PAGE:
Saturday, 23 October 2010

Incredible Hulk #193. Doc Samson's back.

Incredible Hulk #193, Doc Samson, Herb Trimpe(Cover from November 1975.)

"The Doctor's Name Is Samson!"

Written by Len Wein.
Drawn by Herb Trimpe and Joe Staton.
Lettering by John Costanza.
Colours by Glynis Wein.

It was hard not to feel disappointed when Doc Samson was first written out of The Incredible Hulk. If ever there was a character whose potential'd been left untapped, it had to be the muscle-bound psychiatrist, a hero almost as strong as the Hulk but with a fully-functioning brain. Therefore I suppose it's ironic that the departure of my favourite Hulk artist coincides with the return of one of my favourite supporting characters.

Thunderbolt Ross has brought the psychiatrist in to try and retrieve Glenn Talbot's erased mind. To do it Samson needs two things; Gamma radiation and Bruce Banner. Why he needs either isn't exactly clear but of course no sooner have we been introduced to his mighty Gammatron than it goes wrong. It springs a leak and, hey presto, its creator's got his muscles back, his green hair back and is itching for another scrap with the Hulk. Unfortunately, having sent Samson flying with one punch, the Hulk departs before Samson can get back to the battle site, leaving him to crawl from a hole in the ground, vowing vengeance.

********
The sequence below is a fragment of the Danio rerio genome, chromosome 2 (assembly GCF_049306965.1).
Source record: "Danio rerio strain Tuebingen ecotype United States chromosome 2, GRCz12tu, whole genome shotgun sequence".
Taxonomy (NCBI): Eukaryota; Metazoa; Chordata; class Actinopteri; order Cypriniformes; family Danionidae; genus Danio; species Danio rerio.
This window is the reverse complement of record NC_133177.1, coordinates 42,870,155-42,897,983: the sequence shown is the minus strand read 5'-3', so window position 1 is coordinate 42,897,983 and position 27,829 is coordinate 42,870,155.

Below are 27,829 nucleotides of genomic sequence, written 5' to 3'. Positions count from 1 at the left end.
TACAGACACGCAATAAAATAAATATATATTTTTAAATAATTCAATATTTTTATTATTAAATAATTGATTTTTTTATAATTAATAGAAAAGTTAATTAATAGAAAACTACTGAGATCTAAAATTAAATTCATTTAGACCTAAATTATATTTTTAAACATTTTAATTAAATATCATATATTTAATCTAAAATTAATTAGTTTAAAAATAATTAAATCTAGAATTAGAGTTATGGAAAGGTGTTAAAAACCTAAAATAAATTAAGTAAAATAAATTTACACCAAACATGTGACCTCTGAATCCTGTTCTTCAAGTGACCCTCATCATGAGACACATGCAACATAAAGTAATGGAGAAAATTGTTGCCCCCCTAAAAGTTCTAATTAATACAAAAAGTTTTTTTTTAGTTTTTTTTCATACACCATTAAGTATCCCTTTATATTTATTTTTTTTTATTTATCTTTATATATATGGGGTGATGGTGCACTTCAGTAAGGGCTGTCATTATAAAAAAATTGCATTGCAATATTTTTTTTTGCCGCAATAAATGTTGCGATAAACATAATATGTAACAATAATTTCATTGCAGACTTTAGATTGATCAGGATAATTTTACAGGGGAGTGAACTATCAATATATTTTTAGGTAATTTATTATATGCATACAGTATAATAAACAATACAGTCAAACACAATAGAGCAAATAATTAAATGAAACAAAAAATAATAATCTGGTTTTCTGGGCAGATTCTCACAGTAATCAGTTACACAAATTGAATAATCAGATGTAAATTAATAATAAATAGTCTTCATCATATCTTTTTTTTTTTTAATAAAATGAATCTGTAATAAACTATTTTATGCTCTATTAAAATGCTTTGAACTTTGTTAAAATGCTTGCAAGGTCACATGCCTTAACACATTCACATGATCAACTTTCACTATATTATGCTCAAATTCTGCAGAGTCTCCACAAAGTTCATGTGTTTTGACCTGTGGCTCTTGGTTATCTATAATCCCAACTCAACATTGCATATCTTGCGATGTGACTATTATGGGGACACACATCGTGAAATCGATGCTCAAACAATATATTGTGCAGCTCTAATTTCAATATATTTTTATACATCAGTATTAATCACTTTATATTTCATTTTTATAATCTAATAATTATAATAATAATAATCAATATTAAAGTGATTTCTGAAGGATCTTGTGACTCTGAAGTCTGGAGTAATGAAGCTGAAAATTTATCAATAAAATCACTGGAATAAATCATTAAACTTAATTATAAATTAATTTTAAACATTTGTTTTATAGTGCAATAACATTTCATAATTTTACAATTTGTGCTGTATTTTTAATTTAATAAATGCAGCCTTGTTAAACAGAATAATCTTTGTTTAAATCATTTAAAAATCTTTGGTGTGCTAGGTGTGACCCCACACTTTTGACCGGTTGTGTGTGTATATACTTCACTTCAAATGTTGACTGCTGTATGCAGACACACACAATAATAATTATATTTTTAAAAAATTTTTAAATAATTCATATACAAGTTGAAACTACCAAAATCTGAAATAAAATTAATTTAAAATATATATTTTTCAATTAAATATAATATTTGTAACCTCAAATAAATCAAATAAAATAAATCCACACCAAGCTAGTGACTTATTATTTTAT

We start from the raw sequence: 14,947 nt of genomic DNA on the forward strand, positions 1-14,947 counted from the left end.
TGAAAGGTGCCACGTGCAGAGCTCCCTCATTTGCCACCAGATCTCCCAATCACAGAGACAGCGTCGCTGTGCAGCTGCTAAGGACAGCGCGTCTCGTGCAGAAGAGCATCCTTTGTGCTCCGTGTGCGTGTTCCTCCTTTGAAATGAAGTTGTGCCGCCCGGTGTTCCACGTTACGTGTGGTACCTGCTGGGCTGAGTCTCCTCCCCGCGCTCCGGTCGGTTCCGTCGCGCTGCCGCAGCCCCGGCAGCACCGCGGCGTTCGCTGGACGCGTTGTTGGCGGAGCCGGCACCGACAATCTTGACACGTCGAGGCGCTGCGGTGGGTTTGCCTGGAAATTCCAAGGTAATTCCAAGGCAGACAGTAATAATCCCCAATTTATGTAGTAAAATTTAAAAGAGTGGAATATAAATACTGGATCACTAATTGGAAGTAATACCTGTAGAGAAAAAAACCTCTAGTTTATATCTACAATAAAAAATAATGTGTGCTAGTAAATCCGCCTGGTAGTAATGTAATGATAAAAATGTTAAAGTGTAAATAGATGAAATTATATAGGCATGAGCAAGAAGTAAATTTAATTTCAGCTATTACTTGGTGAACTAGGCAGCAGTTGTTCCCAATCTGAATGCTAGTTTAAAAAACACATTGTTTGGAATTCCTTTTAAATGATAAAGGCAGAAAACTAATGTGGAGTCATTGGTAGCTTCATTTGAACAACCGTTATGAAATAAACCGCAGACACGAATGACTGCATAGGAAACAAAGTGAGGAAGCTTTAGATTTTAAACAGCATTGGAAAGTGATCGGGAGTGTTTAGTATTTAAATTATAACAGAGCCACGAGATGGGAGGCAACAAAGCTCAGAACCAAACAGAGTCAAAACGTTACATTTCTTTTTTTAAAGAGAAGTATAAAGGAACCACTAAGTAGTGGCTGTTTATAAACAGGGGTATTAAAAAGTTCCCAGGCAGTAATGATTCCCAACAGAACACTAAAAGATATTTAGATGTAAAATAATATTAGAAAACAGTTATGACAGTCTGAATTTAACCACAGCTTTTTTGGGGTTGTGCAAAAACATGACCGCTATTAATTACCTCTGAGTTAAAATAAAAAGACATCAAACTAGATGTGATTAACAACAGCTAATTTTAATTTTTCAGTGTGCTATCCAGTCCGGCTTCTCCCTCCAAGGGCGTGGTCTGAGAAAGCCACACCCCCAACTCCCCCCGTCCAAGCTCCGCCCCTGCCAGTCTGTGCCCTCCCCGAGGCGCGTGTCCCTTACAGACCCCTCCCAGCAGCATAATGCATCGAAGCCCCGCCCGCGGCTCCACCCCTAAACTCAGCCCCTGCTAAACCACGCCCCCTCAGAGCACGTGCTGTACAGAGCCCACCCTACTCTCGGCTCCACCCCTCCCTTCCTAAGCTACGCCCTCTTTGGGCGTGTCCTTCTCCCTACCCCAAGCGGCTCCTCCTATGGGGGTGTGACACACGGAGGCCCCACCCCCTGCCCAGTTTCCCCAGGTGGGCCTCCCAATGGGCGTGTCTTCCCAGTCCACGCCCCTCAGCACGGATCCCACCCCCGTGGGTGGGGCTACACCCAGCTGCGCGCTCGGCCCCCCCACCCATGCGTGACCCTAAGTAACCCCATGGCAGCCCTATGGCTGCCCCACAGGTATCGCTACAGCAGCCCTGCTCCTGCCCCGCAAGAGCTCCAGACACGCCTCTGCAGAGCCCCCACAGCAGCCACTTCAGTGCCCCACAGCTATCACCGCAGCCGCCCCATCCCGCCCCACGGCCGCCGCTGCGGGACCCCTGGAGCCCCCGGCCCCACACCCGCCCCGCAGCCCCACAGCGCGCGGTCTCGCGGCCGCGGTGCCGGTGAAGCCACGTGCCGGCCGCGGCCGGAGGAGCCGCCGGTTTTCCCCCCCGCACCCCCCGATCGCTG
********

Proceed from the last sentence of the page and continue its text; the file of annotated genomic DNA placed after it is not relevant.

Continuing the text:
Maybe it's me but Samson seems more macho and gung ho than before. OK, he wasn't exactly short of confidence on his first appearance but this time he seems to have taken the self-belief up a notch. Maybe his mind is affected by the radiation after all. He also seems to have got more action-packed, his fight with the Hulk being much more mobile than it was on their first meeting, as the pair leap around, fling things about and end up slugging it out atop the World Trade Centre.